9. Shop until you drop at
Just because you’ve only got 48 hours doesn’t mean you don’t have time for some shopping! Alongside its famous neighbourhoods such as Umeda, Namba, Denden Town, and more (keep reading below for more on those), Osaka has a wealth of shopping destinations if you need a little retail therapy. The massive Grand Front Osaka complex in the Umeda area is a great one-stop shop (well, hundreds of shops to be precise) if you want to go on a shopping spree without going back and forth across the city. With more than 266 shops, 95 restaurants, entertainment, roof terraces, and more, this is a mega complex designed to provide visitors with every kind of shopping and retail experience in one place. Another, perhaps more unusual shopping destination, is Osaka Expo ’70 Commemorative Park. Once the site of a World’s Fair held in Osaka, Expo '70 Park is an interesting place to visit in the city due to the variety it has on offer. Expo '70 Park, officially known as Expo Commemoration Park, is a large complex in the north of Osaka that combines beautiful gardens with informative museums and great shops, particularly in the three-storey Expo ‘70 shopping complex. You’ll find over 300 stores covering Japanese and international brands, as well as restaurants, food court and IMAX cinema.
Finally, for more old-school shopping, try Shinsaibashi. This is the city’s biggest shopping area with hundreds of big name stores. It’s been a massive part of Osaka’s culture and history for 400 years and features every big name brand you could wish for – all under one 600-metre long covered street. It is the place to go if you want to shop until you drop. When it comes to shopping, make sure you also try Southroad Sennichimae – known as Ura-Namba or Back Namba – which is a smaller covered shopping arcade and strip of restaurants near Namba Grand Kagetsu. Finally, Sennichimae Kitchenware Street is a unique area, found close to Namba Station, that sells exclusively (you guessed it), kitchenware including the finest Japanese kitchen knives.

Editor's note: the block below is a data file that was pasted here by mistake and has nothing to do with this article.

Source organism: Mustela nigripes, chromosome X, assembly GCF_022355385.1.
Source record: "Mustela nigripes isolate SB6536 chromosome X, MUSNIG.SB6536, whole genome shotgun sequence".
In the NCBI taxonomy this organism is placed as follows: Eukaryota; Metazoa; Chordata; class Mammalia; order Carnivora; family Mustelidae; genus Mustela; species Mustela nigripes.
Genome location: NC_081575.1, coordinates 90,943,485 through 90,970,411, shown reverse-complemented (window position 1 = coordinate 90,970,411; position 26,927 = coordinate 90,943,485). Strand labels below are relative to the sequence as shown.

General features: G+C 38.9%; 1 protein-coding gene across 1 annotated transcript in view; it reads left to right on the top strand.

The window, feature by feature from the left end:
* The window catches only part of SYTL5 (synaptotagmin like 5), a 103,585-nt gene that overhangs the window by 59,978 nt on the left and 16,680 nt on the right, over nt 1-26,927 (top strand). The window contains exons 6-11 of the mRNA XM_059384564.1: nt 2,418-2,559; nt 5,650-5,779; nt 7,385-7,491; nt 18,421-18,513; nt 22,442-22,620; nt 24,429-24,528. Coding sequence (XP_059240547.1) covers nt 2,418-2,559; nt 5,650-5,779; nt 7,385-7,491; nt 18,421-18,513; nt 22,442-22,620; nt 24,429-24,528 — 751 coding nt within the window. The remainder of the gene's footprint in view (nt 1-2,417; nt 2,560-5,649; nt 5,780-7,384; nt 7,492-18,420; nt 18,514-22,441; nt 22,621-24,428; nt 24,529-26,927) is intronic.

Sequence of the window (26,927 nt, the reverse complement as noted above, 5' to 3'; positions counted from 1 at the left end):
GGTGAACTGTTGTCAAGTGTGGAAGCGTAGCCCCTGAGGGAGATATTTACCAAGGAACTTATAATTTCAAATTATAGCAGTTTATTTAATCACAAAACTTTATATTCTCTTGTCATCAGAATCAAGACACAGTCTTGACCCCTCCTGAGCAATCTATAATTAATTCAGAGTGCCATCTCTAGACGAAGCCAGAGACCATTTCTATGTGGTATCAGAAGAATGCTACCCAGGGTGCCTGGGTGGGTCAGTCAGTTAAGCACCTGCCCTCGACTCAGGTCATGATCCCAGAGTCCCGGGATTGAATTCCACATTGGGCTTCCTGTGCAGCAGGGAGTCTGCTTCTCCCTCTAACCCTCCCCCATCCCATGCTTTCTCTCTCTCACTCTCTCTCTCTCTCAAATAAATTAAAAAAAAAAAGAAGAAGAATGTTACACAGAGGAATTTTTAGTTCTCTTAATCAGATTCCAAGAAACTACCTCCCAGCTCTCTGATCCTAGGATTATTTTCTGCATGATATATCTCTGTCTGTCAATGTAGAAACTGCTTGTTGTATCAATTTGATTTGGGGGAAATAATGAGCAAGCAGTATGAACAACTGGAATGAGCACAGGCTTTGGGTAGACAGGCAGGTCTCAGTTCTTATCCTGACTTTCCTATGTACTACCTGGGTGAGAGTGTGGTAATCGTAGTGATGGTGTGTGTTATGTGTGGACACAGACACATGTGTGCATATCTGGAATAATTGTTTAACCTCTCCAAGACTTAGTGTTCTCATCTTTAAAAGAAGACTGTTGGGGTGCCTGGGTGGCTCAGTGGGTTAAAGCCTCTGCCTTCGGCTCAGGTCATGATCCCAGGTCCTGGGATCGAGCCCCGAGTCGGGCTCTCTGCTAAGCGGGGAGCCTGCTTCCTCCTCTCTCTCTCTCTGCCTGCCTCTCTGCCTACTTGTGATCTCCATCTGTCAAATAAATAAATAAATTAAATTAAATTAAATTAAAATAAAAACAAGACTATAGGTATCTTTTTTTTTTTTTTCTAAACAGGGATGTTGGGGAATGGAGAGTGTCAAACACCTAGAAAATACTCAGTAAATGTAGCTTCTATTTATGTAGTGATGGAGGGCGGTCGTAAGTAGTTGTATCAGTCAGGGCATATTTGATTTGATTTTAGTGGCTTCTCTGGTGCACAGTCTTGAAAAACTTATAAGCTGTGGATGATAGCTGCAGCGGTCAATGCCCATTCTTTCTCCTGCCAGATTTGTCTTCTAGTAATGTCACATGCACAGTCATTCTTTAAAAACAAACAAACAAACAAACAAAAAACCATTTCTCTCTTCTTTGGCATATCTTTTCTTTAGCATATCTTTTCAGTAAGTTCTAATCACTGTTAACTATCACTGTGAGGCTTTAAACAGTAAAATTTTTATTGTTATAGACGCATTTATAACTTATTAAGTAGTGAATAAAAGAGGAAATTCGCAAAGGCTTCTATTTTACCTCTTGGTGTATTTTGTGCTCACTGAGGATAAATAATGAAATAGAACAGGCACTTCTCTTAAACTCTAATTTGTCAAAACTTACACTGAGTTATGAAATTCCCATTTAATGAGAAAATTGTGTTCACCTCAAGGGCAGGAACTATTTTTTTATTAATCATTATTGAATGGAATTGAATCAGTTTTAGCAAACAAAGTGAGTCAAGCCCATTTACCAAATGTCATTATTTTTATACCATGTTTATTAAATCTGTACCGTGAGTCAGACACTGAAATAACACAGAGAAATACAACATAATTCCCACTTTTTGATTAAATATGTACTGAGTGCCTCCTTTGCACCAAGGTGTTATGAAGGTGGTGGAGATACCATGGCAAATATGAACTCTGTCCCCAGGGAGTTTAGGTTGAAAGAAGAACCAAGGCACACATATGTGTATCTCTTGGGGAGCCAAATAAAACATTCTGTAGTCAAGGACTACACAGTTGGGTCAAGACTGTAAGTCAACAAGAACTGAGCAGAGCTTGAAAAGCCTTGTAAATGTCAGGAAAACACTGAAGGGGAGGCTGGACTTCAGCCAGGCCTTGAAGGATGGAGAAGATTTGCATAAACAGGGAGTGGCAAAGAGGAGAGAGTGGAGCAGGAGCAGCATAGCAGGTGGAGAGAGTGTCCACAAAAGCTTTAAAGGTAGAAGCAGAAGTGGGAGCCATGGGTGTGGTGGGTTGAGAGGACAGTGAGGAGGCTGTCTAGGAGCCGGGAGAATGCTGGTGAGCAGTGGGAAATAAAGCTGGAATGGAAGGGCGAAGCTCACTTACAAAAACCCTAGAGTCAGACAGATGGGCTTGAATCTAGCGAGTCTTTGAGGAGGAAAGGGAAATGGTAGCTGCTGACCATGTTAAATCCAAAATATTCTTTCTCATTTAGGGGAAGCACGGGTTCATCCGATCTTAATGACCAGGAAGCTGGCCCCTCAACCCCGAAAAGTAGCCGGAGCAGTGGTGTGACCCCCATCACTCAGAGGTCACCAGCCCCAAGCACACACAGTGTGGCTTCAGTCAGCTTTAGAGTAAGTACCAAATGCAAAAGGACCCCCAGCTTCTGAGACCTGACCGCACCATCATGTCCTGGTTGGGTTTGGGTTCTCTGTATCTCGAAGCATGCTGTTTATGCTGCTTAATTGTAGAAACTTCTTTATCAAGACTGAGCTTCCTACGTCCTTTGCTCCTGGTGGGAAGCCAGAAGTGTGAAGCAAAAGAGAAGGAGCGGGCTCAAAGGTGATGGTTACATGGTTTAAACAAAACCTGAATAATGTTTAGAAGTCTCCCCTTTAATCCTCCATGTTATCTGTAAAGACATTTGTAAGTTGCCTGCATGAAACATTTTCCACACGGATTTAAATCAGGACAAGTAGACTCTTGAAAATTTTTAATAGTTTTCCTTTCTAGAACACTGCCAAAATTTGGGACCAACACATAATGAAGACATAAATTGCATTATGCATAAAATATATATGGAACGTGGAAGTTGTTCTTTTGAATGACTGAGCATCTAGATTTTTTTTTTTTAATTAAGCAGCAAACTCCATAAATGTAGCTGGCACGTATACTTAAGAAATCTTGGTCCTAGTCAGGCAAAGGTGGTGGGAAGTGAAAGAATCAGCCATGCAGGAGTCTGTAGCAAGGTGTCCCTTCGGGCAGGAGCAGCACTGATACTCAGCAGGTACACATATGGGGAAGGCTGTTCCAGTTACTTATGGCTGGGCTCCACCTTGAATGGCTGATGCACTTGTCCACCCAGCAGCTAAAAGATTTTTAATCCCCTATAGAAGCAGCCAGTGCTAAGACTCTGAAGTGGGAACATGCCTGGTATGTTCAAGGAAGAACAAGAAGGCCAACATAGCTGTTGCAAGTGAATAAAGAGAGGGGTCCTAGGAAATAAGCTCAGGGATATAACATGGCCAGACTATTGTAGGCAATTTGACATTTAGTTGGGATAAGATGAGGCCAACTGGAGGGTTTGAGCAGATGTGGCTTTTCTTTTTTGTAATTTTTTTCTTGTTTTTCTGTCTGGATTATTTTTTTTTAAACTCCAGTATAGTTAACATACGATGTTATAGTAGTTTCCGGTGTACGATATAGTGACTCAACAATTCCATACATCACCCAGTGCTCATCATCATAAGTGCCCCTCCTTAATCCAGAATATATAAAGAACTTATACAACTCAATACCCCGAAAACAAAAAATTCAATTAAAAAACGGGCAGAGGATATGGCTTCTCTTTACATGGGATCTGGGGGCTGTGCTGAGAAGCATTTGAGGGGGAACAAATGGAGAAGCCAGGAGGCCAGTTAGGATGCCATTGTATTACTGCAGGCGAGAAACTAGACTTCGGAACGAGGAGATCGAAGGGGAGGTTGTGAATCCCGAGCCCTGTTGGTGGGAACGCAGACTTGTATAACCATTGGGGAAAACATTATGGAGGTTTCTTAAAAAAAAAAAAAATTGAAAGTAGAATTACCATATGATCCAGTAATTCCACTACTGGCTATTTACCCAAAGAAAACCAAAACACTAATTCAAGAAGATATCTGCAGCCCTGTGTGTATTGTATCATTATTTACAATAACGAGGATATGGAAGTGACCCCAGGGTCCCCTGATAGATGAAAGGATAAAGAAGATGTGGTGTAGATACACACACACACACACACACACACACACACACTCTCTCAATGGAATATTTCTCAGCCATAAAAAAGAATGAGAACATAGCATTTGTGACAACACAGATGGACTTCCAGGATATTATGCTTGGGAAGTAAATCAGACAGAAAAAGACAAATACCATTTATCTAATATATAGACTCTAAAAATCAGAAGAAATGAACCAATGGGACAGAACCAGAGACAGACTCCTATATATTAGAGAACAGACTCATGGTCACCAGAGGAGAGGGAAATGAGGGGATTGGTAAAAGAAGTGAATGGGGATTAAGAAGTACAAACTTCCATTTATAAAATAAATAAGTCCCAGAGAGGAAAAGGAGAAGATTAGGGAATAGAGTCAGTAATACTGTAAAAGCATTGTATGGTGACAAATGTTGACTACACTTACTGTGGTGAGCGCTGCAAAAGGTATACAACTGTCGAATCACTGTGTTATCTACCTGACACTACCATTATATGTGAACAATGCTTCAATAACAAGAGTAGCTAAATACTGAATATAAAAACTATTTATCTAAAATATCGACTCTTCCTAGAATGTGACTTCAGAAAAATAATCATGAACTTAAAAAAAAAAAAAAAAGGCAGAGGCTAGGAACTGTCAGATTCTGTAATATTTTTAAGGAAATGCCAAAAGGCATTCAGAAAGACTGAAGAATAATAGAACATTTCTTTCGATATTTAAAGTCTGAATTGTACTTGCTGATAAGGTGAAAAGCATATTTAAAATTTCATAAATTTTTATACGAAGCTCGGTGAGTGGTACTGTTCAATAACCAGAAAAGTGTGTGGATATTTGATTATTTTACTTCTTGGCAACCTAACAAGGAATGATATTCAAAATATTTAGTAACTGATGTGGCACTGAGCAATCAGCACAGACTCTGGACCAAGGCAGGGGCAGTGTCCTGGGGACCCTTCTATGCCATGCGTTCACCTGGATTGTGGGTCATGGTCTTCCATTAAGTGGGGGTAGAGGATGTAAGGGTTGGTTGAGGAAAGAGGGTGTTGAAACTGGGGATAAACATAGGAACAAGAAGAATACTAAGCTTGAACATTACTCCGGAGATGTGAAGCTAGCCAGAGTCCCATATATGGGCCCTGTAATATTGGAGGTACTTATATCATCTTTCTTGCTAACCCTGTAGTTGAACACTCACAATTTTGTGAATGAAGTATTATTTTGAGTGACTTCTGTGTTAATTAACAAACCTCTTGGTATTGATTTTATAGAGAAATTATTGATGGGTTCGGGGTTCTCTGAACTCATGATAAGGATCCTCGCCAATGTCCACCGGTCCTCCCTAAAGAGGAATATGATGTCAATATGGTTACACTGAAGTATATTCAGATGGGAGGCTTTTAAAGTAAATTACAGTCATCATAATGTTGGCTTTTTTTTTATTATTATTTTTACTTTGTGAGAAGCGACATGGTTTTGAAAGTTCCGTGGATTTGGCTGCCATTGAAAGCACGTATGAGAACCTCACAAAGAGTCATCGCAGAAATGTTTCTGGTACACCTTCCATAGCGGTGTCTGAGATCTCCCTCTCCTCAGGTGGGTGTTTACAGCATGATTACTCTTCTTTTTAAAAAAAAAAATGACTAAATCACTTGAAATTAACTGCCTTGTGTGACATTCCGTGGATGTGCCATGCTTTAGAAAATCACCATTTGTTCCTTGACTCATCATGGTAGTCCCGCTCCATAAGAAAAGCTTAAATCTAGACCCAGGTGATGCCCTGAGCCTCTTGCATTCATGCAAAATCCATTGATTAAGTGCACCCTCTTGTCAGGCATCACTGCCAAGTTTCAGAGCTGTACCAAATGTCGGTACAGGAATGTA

10. Visit the coolest neighbourhoods in Osaka
We mentioned the famous Dotonbori above, but Osaka is packed full of super cool neighbourhoods for you to visit during your 48 hours in the city. Here are other parts of the city you might want to explore.
Shinsekai is a time capsule of old-school Osaka street life, filled with arcade machines, neon lights, quirky shops, hidden bars, delicious street food, and more. This famous district offered a vision of the future back in the early 1900s and now provides a nostalgic blast from the past.
Denden Town is the Akihabara of Osaka. Here you’ll find everything related to anime, electronics, gadgets, music and Otaku culture. Part of the Nipponbashi city ward, Denden Town is a great way to experience Japanese Otaku culture (most known for anime, manga and video games), or to shop for electronics and parts.
Namba is a popular entertainment and shopping district in the south of Osaka. In many ways, it’s like a microcosm of Osaka itself – a dazzling, sensory experience packed with the fun and excitement of 21st Century Japan as well as plenty of history and culture to be found just under the flashing, neon surface. Namba is also home to Shinsaibashi and Kuromon market, which you’ll find elsewhere on our list.
Futuristic and glamorous, Osaka’s Umeda district features some of the city’s most spectacular landmarks and is packed with places to shop, eat and explore. From Osaka’s tallest skyscrapers to its most spectacular landmarks, plus the very best in high-end shopping, cuisine and entertainment – it’s easy to see why Umeda is such a popular attraction. This futuristic and glamorous part of Osaka is a famous business and shopping district with iconic landmarks such as the Umeda Sky Tower (with its spectacular views of the city) and the giant Hep Five Ferris Wheel. It’s also a major transport hub for the city and the biggest business district in the Kansai region. In our opinion, this put Umeda high on the list for any 48 hour trip to Osaka.
Osaka is a big bustling city and with a limited time frame, you’ll need to be organised. Here are a few additional tips and recommendations:
- Once in Osaka, the easiest way to get around the city is using public transportation, so you’ll want to invest in a prepaid travel card such as an ICOCA, PASMO or Suica card, as well as a Japan Rail Pass for getting around the rest of the country. Check out our Top 30 Tips for Using Japan’s Metros for advice and guidance on using the city’s subway network.
- Osaka is also huge so you may also want to invest in PocketWifi to stay connected and avoid any unwanted data charges if you happen to need directions or language advice while you’re on the move during your 48 hours in the city.